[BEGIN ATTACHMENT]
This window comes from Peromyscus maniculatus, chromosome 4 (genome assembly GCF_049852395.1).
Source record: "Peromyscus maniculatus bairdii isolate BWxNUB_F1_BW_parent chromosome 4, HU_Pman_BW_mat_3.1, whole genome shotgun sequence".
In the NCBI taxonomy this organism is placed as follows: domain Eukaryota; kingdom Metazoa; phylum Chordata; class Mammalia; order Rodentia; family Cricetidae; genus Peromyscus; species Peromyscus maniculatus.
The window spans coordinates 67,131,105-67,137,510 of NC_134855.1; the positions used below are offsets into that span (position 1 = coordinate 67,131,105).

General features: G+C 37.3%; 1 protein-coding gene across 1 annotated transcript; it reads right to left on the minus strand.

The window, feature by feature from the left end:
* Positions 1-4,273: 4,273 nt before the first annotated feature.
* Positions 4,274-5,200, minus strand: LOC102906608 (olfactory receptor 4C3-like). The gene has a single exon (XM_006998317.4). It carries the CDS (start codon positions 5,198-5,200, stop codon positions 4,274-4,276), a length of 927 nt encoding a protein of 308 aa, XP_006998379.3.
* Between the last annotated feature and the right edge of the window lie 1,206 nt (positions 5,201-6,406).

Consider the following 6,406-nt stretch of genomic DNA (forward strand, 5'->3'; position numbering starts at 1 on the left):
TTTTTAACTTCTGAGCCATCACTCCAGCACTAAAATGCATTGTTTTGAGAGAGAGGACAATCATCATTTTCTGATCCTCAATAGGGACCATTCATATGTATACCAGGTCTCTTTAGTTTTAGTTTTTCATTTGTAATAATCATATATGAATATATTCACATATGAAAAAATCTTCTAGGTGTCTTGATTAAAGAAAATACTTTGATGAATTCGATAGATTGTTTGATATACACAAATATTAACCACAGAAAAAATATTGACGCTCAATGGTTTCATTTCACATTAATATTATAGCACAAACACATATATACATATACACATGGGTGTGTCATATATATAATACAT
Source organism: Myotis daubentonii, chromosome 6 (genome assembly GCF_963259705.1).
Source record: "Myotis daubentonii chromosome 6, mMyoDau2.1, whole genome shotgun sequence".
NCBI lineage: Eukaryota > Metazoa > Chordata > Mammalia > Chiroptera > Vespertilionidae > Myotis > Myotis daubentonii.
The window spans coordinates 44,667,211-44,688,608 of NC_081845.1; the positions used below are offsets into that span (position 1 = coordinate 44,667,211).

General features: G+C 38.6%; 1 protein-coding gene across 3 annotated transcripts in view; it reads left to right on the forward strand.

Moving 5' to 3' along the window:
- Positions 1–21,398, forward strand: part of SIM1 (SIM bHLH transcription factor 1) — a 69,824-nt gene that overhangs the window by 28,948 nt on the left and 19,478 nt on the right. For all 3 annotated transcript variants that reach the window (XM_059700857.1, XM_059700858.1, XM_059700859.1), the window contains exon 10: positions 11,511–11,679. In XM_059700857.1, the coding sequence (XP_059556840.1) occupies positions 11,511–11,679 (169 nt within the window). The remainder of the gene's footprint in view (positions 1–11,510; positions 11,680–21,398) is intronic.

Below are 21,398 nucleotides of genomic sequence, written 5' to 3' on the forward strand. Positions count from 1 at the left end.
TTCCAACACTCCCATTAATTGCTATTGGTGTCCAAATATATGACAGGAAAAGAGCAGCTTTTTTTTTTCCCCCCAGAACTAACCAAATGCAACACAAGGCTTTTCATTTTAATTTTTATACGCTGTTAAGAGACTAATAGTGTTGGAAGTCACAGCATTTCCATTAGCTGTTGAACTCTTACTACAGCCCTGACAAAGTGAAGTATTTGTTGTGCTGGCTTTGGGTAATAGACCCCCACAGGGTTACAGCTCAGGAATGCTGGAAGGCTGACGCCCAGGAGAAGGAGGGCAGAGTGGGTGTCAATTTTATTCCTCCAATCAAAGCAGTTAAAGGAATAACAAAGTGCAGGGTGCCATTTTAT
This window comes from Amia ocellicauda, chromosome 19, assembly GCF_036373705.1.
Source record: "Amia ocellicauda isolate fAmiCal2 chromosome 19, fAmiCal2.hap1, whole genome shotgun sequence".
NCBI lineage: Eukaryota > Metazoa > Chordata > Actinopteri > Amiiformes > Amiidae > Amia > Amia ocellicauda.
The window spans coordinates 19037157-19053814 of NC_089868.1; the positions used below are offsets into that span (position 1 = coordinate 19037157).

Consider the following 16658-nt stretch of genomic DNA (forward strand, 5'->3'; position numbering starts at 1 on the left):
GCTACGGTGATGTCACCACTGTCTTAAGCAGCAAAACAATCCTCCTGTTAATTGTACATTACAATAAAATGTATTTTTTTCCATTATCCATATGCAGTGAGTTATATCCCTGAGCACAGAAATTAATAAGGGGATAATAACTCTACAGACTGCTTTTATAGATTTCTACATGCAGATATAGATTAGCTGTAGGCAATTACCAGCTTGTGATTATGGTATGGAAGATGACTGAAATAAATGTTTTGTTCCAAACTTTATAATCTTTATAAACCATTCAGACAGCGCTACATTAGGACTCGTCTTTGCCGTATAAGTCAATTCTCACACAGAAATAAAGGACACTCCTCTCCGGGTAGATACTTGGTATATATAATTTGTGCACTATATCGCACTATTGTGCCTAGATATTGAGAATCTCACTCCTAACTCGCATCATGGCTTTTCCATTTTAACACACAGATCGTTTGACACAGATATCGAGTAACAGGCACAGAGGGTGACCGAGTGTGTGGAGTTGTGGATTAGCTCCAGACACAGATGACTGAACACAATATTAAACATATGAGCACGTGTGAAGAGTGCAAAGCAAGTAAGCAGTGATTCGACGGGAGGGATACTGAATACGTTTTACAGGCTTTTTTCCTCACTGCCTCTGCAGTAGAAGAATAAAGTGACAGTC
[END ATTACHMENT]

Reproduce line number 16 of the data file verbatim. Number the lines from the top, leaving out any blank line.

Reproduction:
General features: G+C 38.6%; 1 protein-coding gene across 3 annotated transcripts in view; it reads left to right on the forward strand.